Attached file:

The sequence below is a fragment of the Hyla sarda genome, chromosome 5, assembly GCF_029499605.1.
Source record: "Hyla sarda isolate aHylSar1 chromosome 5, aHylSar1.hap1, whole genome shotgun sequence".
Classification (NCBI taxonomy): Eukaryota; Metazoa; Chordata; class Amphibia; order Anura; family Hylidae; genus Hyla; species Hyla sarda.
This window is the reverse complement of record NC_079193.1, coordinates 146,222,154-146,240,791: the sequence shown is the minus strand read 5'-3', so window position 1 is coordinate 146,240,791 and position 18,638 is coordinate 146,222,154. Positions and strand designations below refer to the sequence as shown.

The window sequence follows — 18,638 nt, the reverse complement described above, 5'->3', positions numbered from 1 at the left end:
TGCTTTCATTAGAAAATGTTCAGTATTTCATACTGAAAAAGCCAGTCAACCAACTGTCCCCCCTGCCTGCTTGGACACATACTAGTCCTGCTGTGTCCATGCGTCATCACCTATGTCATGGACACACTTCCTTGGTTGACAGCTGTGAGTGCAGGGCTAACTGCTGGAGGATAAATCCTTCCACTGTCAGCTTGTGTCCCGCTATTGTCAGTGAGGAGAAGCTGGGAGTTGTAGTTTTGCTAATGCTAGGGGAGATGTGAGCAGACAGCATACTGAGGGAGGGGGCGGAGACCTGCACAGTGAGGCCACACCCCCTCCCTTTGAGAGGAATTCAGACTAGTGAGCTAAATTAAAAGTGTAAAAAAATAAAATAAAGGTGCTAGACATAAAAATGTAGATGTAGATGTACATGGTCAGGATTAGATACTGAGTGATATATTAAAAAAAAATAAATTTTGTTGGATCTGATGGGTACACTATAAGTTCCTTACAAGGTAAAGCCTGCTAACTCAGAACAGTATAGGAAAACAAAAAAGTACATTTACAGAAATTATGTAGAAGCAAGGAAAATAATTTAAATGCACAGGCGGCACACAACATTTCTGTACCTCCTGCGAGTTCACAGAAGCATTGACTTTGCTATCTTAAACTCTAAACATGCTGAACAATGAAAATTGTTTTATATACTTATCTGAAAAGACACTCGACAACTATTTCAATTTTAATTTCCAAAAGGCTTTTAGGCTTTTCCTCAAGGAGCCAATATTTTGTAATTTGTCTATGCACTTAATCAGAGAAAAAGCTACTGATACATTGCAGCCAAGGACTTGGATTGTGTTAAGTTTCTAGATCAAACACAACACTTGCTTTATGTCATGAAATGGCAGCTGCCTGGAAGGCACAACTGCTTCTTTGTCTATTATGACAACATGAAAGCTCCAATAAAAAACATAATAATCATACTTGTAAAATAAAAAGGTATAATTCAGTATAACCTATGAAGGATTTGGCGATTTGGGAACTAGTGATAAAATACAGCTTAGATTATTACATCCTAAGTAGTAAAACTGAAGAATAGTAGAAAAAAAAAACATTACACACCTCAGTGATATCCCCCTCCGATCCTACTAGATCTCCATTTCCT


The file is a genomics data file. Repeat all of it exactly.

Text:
The sequence below is a fragment of the Hyla sarda genome, chromosome 5, assembly GCF_029499605.1.
Source record: "Hyla sarda isolate aHylSar1 chromosome 5, aHylSar1.hap1, whole genome shotgun sequence".
Classification (NCBI taxonomy): Eukaryota; Metazoa; Chordata; class Amphibia; order Anura; family Hylidae; genus Hyla; species Hyla sarda.
This window is the reverse complement of record NC_079193.1, coordinates 146,222,154-146,240,791: the sequence shown is the minus strand read 5'-3', so window position 1 is coordinate 146,240,791 and position 18,638 is coordinate 146,222,154. Positions and strand designations below refer to the sequence as shown.

The window sequence follows — 18,638 nt, the reverse complement described above, 5'->3', positions numbered from 1 at the left end:
TGCTTTCATTAGAAAATGTTCAGTATTTCATACTGAAAAAGCCAGTCAACCAACTGTCCCCCCTGCCTGCTTGGACACATACTAGTCCTGCTGTGTCCATGCGTCATCACCTATGTCATGGACACACTTCCTTGGTTGACAGCTGTGAGTGCAGGGCTAACTGCTGGAGGATAAATCCTTCCACTGTCAGCTTGTGTCCCGCTATTGTCAGTGAGGAGAAGCTGGGAGTTGTAGTTTTGCTAATGCTAGGGGAGATGTGAGCAGACAGCATACTGAGGGAGGGGGCGGAGACCTGCACAGTGAGGCCACACCCCCTCCCTTTGAGAGGAATTCAGACTAGTGAGCTAAATTAAAAGTGTAAAAAAATAAAATAAAGGTGCTAGACATAAAAATGTAGATGTAGATGTACATGGTCAGGATTAGATACTGAGTGATATATTAAAAAAAAATAAATTTTGTTGGATCTGATGGGTACACTATAAGTTCCTTACAAGGTAAAGCCTGCTAACTCAGAACAGTATAGGAAAACAAAAAAGTACATTTACAGAAATTATGTAGAAGCAAGGAAAATAATTTAAATGCACAGGCGGCACACAACATTTCTGTACCTCCTGCGAGTTCACAGAAGCATTGACTTTGCTATCTTAAACTCTAAACATGCTGAACAATGAAAATTGTTTTATATACTTATCTGAAAAGACACTCGACAACTATTTCAATTTTAATTTCCAAAAGGCTTTTAGGCTTTTCCTCAAGGAGCCAATATTTTGTAATTTGTCTATGCACTTAATCAGAGAAAAAGCTACTGATACATTGCAGCCAAGGACTTGGATTGTGTTAAGTTTCTAGATCAAACACAACACTTGCTTTATGTCATGAAATGGCAGCTGCCTGGAAGGCACAACTGCTTCTTTGTCTATTATGACAACATGAAAGCTCCAATAAAAAACATAATAATCATACTTGTAAAATAAAAAGGTATAATTCAGTATAACCTATGAAGGATTTGGCGATTTGGGAACTAGTGATAAAATACAGCTTAGATTATTACATCCTAAGTAGTAAAACTGAAGAATAGTAGAAAAAAAAAACATTACACACCTCAGTGATATCCCCCTCCGATCCTACTAGATCTCCATTTCCT